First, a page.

TV Eye: Battling the telly plan

By Greg Dixon

Discovering 'Resterpo', thedocumentary version of Sebastian Junger's book 'War', was a stroke of luck. Photo / Supplied
Discovering 'Resterpo', thedocumentary version of Sebastian Junger's book 'War', was a stroke of luck. Photo / Supplied

The Korengal valley lies in the remote, mountainous reaches of the north east of Afghanistan, just a spit from the border of Pakistan. The valley is quite beautiful in its way. It's surrounded by steep, chaotic walls of rugged, scrubby, unfinished ridges and peaks. Its bottom is narrow and verdant. There are villages that must have been there for millennia. It's scenic and ancient but, though I've been there twice now, I don't want to go there again.

My first visit was last year when I read American journalist Sebastian Junger's War, a shortish book about life at the sharp end of George W. Bush's "War on Terror". Junger (author of the much-praised The Perfect Storm) and British photographer Tim Hetherington spent a year there with a platoon of US soldiers who had been deployed to the Korengal, dubbed by someone as "the valley of death", for 15 months back in 2007-08.

From that experience, Junger wrote a book that is a moving and gripping, but also a confusing and confounding insight into what it means to be at war and, I suppose, to put it in the parlance of those young men, what it means to be a warrior.

I couldn't put it down; it was the best thing on the subject I'd read since Jarhead.

My second visit to the valley was last week and it was by pure chance. While flicking around I happened to notice - it was a million-to-one chance given the number of channels now on Sky, my viewing habits and impatience - that the book's companion documentary, Restrepo, was screening on a Sky channel I almost never watch, National Geographic.

It has occurred to me that while there is (to wail the eternal wail) "nothing on television", there is also a hell of a lot of television. But, even with something as handy and essential as MySky, it is still very difficult to find what you might want to watch (even in this vaunted age of all-seeing-all-knowing technology) if you don't already know something is on, or you aren't prepared to invest potentially large amounts of time trying to find what is you might want to watch and when it might be on. That's slightly confusing. What I mean is this: I'd read Junger's book, I knew about this 2010 documentary, but there was no way for me to find out (because, sue me, I'm not prepared to spend hours reading television listings every month) that it was finally screening. I suppose what I really want is not broadcast TV at all but an internet-based delivery system for TV that (legally) allows me to find what I want, when I want it by using something like a Google search. Roll on that.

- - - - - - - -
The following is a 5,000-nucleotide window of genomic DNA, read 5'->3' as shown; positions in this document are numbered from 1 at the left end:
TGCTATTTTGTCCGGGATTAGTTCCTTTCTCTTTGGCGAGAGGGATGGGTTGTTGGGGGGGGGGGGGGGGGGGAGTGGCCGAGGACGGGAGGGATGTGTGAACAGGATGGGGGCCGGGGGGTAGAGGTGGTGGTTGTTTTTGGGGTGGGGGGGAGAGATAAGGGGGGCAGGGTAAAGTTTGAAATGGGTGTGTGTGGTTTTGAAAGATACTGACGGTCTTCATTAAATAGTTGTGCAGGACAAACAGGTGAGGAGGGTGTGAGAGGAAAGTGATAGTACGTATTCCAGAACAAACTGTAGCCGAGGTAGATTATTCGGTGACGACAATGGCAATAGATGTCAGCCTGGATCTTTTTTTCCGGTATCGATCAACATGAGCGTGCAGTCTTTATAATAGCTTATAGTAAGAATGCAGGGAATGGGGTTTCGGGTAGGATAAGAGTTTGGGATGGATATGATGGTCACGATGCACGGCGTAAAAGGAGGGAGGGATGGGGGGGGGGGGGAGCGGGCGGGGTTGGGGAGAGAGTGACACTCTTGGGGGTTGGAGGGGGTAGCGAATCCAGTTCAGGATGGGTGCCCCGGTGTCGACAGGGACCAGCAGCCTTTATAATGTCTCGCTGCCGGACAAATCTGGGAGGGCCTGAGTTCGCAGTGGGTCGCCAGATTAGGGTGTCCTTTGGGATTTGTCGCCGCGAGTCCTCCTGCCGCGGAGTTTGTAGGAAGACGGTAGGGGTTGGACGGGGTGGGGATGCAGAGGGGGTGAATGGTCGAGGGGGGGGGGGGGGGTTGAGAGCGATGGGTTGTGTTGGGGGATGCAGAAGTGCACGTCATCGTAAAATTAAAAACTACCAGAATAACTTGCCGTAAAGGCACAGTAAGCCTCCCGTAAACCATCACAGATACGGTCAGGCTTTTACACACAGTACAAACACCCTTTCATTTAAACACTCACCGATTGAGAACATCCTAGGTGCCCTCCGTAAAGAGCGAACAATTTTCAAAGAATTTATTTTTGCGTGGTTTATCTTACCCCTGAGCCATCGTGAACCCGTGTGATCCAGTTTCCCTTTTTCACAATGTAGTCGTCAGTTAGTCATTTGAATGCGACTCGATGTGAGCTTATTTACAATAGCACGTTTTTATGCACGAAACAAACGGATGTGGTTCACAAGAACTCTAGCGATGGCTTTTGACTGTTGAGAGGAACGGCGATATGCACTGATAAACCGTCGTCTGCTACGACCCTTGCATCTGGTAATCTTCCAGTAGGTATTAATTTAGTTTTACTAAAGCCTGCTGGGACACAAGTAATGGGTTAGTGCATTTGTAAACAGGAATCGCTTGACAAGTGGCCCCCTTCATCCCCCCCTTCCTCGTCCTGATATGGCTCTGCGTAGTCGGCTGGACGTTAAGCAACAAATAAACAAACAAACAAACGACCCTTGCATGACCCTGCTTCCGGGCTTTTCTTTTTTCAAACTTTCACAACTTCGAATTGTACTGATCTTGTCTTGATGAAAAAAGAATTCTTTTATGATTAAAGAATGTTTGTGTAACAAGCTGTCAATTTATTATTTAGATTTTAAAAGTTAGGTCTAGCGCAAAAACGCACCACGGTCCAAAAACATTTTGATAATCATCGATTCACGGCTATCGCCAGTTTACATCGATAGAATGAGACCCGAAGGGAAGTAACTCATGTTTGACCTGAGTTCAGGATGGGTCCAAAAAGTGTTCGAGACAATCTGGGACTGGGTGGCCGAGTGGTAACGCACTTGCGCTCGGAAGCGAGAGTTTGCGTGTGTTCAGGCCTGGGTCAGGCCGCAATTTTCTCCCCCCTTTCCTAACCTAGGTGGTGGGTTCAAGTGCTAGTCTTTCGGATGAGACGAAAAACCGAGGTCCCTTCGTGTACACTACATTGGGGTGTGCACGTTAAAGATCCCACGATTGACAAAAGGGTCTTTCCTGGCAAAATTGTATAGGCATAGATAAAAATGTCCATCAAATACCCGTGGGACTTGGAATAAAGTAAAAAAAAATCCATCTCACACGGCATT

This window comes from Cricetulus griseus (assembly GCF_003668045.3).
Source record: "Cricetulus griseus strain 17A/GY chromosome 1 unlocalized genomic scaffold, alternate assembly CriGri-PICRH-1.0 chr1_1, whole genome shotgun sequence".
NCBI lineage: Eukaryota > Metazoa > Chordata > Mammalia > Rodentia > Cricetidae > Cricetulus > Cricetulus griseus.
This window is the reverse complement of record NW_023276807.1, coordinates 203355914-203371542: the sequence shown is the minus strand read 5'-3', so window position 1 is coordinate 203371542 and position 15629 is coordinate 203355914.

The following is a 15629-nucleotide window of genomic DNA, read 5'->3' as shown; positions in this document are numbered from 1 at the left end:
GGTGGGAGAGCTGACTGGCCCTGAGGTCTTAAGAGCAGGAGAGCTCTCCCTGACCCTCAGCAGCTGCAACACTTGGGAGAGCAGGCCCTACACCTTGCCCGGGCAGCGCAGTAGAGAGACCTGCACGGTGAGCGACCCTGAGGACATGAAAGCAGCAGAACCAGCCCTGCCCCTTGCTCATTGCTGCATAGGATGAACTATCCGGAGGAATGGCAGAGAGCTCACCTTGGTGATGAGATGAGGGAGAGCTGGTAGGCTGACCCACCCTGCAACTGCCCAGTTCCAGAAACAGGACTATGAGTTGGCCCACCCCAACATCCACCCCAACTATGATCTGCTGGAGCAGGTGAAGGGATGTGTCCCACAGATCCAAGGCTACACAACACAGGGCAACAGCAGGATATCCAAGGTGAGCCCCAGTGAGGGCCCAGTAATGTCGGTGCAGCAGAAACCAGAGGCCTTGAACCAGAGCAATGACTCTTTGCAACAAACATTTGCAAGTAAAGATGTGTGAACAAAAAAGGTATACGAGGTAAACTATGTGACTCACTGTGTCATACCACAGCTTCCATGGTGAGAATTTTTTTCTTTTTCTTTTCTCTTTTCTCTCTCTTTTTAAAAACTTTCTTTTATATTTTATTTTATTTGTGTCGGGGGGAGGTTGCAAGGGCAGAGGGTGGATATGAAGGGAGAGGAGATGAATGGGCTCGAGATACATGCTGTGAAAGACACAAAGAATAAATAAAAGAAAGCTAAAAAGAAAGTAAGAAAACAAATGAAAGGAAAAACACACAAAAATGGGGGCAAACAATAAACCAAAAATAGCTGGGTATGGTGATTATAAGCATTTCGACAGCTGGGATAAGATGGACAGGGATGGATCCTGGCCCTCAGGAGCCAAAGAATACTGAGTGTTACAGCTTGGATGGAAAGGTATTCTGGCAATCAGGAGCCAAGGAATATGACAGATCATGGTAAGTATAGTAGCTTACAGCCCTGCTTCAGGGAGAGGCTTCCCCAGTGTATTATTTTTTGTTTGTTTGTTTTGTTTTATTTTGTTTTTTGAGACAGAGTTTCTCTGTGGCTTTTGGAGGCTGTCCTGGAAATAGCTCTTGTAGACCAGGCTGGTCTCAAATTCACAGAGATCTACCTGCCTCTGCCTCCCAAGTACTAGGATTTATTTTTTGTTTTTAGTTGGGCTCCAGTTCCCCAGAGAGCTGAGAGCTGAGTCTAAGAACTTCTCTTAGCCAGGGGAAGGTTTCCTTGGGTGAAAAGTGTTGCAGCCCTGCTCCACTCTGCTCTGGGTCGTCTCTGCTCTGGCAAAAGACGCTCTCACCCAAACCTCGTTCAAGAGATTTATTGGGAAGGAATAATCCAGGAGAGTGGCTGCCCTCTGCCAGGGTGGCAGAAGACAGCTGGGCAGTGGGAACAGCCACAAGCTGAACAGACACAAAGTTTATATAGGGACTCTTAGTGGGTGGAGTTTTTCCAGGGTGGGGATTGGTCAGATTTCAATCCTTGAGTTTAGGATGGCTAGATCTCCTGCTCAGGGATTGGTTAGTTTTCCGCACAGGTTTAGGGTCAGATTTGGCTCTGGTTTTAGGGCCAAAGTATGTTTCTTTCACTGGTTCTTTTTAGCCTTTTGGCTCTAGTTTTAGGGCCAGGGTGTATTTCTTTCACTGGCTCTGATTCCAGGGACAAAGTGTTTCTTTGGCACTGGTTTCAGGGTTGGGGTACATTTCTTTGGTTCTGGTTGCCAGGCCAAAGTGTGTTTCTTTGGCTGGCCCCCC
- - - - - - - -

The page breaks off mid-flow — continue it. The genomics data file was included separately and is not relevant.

But back to the Korengal. Restrepo is a simple documentary. It has no voice-over. It has no agenda, at least not overtly. You might even say it has no story, either. It is purely, well almost, a fly-on-the-wall document of what it was to be in valley at that outpost - OP Restrepo was named for a popular soldier who died early in the platoon's deployment - with those men back in 2008.

There is the boredom of cleaning weapons, smoking, entertaining visiting brass and waiting for something to happen. There are the simple joys of picking guitar, shooting the shit or patting a stray-but-befriended dog. There is the fog of war as insurgents fire - sometimes seven or eight a day - into the makeshift Restrepo compound.

And there are stark, gut-wrenching moments of honesty. A disbelieving soldier crying - despite the fact he and his mates are still under the threat of attack - when he learns a friend is dead. "Is it bad?" he asks plaintively. "It was quick," says another.

Then there is Steiner, who can't contain his excitement after a firefight. "That was fun. You can't get a better high. It's like crack ... once you've been shot at ... you can't top that." "How are you going to go back to the civilian world then?" asks Hetherington, quietly and off camera (it's the only time you hear him or Junger at all).

"I have no idea," says Steiner, shaking his head.

Restrepo is a must-see for those wanting a small, uncomfortable taste of what the hell it means to be fighting a losing and largely pointless war. So you should see it - if only you could know when it is on.

Hmm. Well I'll do you a favour. Sky tells me it will rescreen Restrepo on April 1 at 10am on National Geographic channel. No, no need to thank for me saving you the time to find out what you really wanted to watch.

-TimeOut

- NZ Herald

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